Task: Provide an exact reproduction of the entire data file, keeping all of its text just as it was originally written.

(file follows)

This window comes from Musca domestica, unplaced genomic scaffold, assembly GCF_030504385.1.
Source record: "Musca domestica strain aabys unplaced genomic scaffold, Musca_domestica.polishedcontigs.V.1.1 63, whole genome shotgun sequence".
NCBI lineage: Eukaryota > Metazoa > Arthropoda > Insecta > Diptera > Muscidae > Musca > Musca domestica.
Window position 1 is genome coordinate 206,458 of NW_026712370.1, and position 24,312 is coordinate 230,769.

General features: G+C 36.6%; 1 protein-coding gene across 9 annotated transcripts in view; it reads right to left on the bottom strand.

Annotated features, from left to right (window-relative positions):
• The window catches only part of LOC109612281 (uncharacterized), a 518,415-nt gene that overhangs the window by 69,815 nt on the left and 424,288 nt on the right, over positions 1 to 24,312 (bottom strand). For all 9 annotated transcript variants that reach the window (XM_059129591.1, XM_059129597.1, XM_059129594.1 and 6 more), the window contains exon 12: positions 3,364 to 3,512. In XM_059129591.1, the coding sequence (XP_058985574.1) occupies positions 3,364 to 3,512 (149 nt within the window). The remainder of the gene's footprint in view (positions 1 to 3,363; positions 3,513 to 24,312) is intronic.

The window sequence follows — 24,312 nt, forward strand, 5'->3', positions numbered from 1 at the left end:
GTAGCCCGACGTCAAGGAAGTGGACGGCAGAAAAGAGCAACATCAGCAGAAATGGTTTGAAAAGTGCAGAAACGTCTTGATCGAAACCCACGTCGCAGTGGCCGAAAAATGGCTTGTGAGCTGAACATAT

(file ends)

This window comes from Musca domestica, unplaced genomic scaffold, assembly GCF_030504385.1.
Source record: "Musca domestica strain aabys unplaced genomic scaffold, Musca_domestica.polishedcontigs.V.1.1 63, whole genome shotgun sequence".
NCBI lineage: Eukaryota > Metazoa > Arthropoda > Insecta > Diptera > Muscidae > Musca > Musca domestica.
Window position 1 is genome coordinate 206,458 of NW_026712370.1, and position 24,312 is coordinate 230,769.

General features: G+C 36.6%; 1 protein-coding gene across 9 annotated transcripts in view; it reads right to left on the bottom strand.

Annotated features, from left to right (window-relative positions):
• The window catches only part of LOC109612281 (uncharacterized), a 518,415-nt gene that overhangs the window by 69,815 nt on the left and 424,288 nt on the right, over positions 1 to 24,312 (bottom strand). For all 9 annotated transcript variants that reach the window (XM_059129591.1, XM_059129597.1, XM_059129594.1 and 6 more), the window contains exon 12: positions 3,364 to 3,512. In XM_059129591.1, the coding sequence (XP_058985574.1) occupies positions 3,364 to 3,512 (149 nt within the window). The remainder of the gene's footprint in view (positions 1 to 3,363; positions 3,513 to 24,312) is intronic.

The window sequence follows — 24,312 nt, forward strand, 5'->3', positions numbered from 1 at the left end:
GTAGCCCGACGTCAAGGAAGTGGACGGCAGAAAAGAGCAACATCAGCAGAAATGGTTTGAAAAGTGCAGAAACGTCTTGATCGAAACCCACGTCGCAGTGGCCGAAAAATGGCTTGTGAGCTGAACATAT